An Architectural Treasure Built in 1953

Residence of Noted Iowa Architect, George R Laub

An architectural treasure the Laub House, built in 1953 the residence of noted Iowa architect, George R Laub, a pristine example of mid-century modern design in the manner of Frank Lloyd Wright. In October 1948 Laub acquired Lots 6, 7 and 8, Block 9 of the Beadle and Strong addition to the City of Cresco, Iowa, where stood the once-grand Farnsworth mansion, which by 1952 had become a decaying relic of a bygone era. But Laub, a conservationist as well as an Avant-guard modernist, spared the aged Victorian structure, surgically cutting it in two, moving one half a block west, and the other half a block north. With the building site cleared, Laub was now ready to transfer his masterpiece from the drafting table to terra firm.

Situated on 3 building lots, the house extends 92 feet from east to west on a 150’ X 150’ corner lot. Total heated square footage is 3122, with 2378 on the main level and a 744 sq.ft. loft over the carport, designed as a recreation room, but ideal as guest bedroom, an in-law suite or studio. The main floor consists of a foyer, den/office, living room, dining room, kitchen with breakfast nook, three bedrooms, laundry room, and bathrooms. Incorporated into the design, in every room, built-ins are the rule: bookshelves, radio, phonograph and record storage in living room; buffet and wall-mounted display case in the dining room; bookshelves, desk, filing cabinet, and safe in the den; dressers, vanities, even a display case in one bedroom, and a headboard in another; telephone desk in the kitchen; and a bench and storage cabinet for folding bidge chairs in the foyer.

The exterior is a marvelous mélange of materials: Mankato Marble, Norman brick and 12” cedar. The interior is even more fanciful, with marble and brick walls and columns, paneled and parqueted walls, with accents of quarry tile, wrought iron and decorative glass. The roof is an imaginative interplay of 5 gently sloping elevations, totaling 4,900 sq ft., supported by 2” X 12” rafters, and featuring wide upswept eaves. Nearly 70 years later, it is still intact, although the original tar surface has been replaced with rubber. Copper Gutters and downspouts feed into an underground drainage system.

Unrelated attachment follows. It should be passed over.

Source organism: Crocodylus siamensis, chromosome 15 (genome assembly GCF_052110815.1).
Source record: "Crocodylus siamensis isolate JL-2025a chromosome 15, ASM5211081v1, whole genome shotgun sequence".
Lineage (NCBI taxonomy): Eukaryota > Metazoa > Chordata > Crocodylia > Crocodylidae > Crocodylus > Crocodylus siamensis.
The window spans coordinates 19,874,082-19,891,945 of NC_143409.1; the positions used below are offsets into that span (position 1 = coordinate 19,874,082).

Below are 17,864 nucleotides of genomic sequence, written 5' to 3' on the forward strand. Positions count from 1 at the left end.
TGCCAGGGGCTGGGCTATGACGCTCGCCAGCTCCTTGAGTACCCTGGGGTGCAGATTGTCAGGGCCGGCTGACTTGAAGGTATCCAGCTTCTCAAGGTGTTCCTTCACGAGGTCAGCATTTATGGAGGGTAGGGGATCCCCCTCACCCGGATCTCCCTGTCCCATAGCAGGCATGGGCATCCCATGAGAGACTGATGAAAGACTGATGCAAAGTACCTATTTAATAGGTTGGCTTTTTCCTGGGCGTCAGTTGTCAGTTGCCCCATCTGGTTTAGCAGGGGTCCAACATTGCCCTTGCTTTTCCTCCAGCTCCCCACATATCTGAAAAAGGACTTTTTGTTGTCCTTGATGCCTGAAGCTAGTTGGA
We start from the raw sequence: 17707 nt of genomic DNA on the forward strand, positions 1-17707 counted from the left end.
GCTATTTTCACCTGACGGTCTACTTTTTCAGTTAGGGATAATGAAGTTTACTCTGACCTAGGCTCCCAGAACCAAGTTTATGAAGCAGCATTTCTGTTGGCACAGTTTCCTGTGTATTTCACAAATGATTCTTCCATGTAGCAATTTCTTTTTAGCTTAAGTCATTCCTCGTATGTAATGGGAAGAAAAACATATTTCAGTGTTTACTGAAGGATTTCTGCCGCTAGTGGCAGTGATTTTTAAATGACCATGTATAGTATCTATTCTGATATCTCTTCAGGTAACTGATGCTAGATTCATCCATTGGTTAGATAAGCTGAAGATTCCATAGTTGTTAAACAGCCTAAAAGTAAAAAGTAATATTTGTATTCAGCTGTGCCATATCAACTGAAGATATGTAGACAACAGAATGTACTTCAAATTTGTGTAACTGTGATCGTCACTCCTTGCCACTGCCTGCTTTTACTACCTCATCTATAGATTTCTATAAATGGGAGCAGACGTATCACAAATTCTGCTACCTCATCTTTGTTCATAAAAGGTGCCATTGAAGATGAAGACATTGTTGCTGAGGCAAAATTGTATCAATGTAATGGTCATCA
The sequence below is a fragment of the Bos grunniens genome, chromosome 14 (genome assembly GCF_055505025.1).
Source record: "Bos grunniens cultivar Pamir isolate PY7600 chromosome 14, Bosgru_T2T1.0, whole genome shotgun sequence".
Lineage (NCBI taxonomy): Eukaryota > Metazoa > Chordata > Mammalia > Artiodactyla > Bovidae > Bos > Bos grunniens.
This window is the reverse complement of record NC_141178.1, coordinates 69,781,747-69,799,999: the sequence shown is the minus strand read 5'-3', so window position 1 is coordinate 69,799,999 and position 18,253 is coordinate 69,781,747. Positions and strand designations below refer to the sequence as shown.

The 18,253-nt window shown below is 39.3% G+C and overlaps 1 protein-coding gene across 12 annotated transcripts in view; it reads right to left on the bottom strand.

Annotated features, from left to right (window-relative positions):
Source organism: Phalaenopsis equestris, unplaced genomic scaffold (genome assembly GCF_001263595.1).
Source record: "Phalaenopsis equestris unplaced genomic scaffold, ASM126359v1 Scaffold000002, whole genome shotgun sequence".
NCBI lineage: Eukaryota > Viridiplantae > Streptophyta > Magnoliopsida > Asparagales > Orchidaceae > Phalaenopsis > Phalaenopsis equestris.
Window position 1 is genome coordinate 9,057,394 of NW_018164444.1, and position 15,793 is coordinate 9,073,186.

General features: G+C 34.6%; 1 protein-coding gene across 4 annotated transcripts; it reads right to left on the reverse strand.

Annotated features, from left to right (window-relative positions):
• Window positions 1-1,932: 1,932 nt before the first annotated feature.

Nine concealed steel I beams contribute to a spacious, open interior, and unsurpassed structural integrity. Laub kept the unsightly out of sight as is evident in his in-ceiling radiant hot water heating system. The system has 4 zones for tailored temperature control, The original boiler has been replaced by a high-efficiency, wall-mounted, gas -fired boiler.  The partial basement was designed as a fallout shelter, with poured concrete walls, pre-cast tile ceiling and sealed glass block windows. What was a fallout shelter is still a convenient and reliable storm shelter today.

The innovative architecture of the home is complemented today by imaginative landscaping. Some 4,000 tons of glacial rock, from multi-ton boulders to baseball-sized agates, are artistically arranged to form a spectacular rock sculpture with undulating elevations, replete with staircases and serpentine walkways, creating the impression that Laub’s modernism springs from Nature,s prehistoric materials. Further, the half-acre-plus lot has been cloaked in a tightly knit garment of green, with the plantation of 134 pyramidal arborvitaes, now 15 to 18 feet tall. A veritable forest surrounds the house on three sides, providing year-round greenery and unparalleled privacy. For inveterate lovers of rocks and persistent patrons of nature, this exotically landscaped corner of Cresco will seem like heaven on earth.

Laub’s pen and ink frontispiece renderings of the north, south and east elevations, along with the original building plans, including electrical and plumbing schematics, will convey to the Buyer, an unexpected and invaluable bonus.

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